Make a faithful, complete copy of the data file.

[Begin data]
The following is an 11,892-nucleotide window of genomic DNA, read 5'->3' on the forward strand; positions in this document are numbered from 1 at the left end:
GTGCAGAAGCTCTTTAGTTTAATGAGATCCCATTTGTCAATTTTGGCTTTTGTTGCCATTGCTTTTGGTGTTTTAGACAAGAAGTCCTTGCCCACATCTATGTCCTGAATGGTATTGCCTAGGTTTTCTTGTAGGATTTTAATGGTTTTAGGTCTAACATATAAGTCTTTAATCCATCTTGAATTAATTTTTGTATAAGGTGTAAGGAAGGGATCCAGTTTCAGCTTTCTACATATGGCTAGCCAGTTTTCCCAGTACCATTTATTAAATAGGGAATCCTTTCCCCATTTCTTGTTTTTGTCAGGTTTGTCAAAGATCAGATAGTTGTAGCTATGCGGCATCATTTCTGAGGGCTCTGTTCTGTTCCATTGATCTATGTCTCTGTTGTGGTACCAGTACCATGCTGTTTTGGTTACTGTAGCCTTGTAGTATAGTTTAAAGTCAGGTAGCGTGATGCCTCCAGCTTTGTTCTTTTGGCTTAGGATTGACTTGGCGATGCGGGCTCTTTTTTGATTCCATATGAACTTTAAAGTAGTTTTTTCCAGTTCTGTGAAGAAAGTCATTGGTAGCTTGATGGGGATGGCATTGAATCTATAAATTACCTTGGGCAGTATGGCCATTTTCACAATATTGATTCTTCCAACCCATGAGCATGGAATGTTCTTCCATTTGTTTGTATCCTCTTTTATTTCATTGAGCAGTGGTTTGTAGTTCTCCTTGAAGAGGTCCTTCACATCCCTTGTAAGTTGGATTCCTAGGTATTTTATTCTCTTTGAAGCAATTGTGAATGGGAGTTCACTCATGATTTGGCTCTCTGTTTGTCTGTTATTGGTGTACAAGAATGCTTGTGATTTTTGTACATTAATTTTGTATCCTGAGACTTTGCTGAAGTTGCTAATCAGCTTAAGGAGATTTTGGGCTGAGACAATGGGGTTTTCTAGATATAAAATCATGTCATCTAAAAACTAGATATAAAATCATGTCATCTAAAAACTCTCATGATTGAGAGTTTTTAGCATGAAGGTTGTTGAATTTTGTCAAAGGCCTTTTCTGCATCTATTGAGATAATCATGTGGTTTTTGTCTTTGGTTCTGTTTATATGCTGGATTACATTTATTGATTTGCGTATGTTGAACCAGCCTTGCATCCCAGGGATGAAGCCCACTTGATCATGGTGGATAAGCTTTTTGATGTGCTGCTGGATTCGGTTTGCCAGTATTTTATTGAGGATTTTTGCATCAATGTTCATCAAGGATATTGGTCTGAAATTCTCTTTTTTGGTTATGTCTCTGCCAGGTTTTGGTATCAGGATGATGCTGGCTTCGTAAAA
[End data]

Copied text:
The following is an 11,892-nucleotide window of genomic DNA, read 5'->3' on the forward strand; positions in this document are numbered from 1 at the left end:
GTGCAGAAGCTCTTTAGTTTAATGAGATCCCATTTGTCAATTTTGGCTTTTGTTGCCATTGCTTTTGGTGTTTTAGACAAGAAGTCCTTGCCCACATCTATGTCCTGAATGGTATTGCCTAGGTTTTCTTGTAGGATTTTAATGGTTTTAGGTCTAACATATAAGTCTTTAATCCATCTTGAATTAATTTTTGTATAAGGTGTAAGGAAGGGATCCAGTTTCAGCTTTCTACATATGGCTAGCCAGTTTTCCCAGTACCATTTATTAAATAGGGAATCCTTTCCCCATTTCTTGTTTTTGTCAGGTTTGTCAAAGATCAGATAGTTGTAGCTATGCGGCATCATTTCTGAGGGCTCTGTTCTGTTCCATTGATCTATGTCTCTGTTGTGGTACCAGTACCATGCTGTTTTGGTTACTGTAGCCTTGTAGTATAGTTTAAAGTCAGGTAGCGTGATGCCTCCAGCTTTGTTCTTTTGGCTTAGGATTGACTTGGCGATGCGGGCTCTTTTTTGATTCCATATGAACTTTAAAGTAGTTTTTTCCAGTTCTGTGAAGAAAGTCATTGGTAGCTTGATGGGGATGGCATTGAATCTATAAATTACCTTGGGCAGTATGGCCATTTTCACAATATTGATTCTTCCAACCCATGAGCATGGAATGTTCTTCCATTTGTTTGTATCCTCTTTTATTTCATTGAGCAGTGGTTTGTAGTTCTCCTTGAAGAGGTCCTTCACATCCCTTGTAAGTTGGATTCCTAGGTATTTTATTCTCTTTGAAGCAATTGTGAATGGGAGTTCACTCATGATTTGGCTCTCTGTTTGTCTGTTATTGGTGTACAAGAATGCTTGTGATTTTTGTACATTAATTTTGTATCCTGAGACTTTGCTGAAGTTGCTAATCAGCTTAAGGAGATTTTGGGCTGAGACAATGGGGTTTTCTAGATATAAAATCATGTCATCTAAAAACTAGATATAAAATCATGTCATCTAAAAACTCTCATGATTGAGAGTTTTTAGCATGAAGGTTGTTGAATTTTGTCAAAGGCCTTTTCTGCATCTATTGAGATAATCATGTGGTTTTTGTCTTTGGTTCTGTTTATATGCTGGATTACATTTATTGATTTGCGTATGTTGAACCAGCCTTGCATCCCAGGGATGAAGCCCACTTGATCATGGTGGATAAGCTTTTTGATGTGCTGCTGGATTCGGTTTGCCAGTATTTTATTGAGGATTTTTGCATCAATGTTCATCAAGGATATTGGTCTGAAATTCTCTTTTTTGGTTATGTCTCTGCCAGGTTTTGGTATCAGGATGATGCTGGCTTCGTAAAA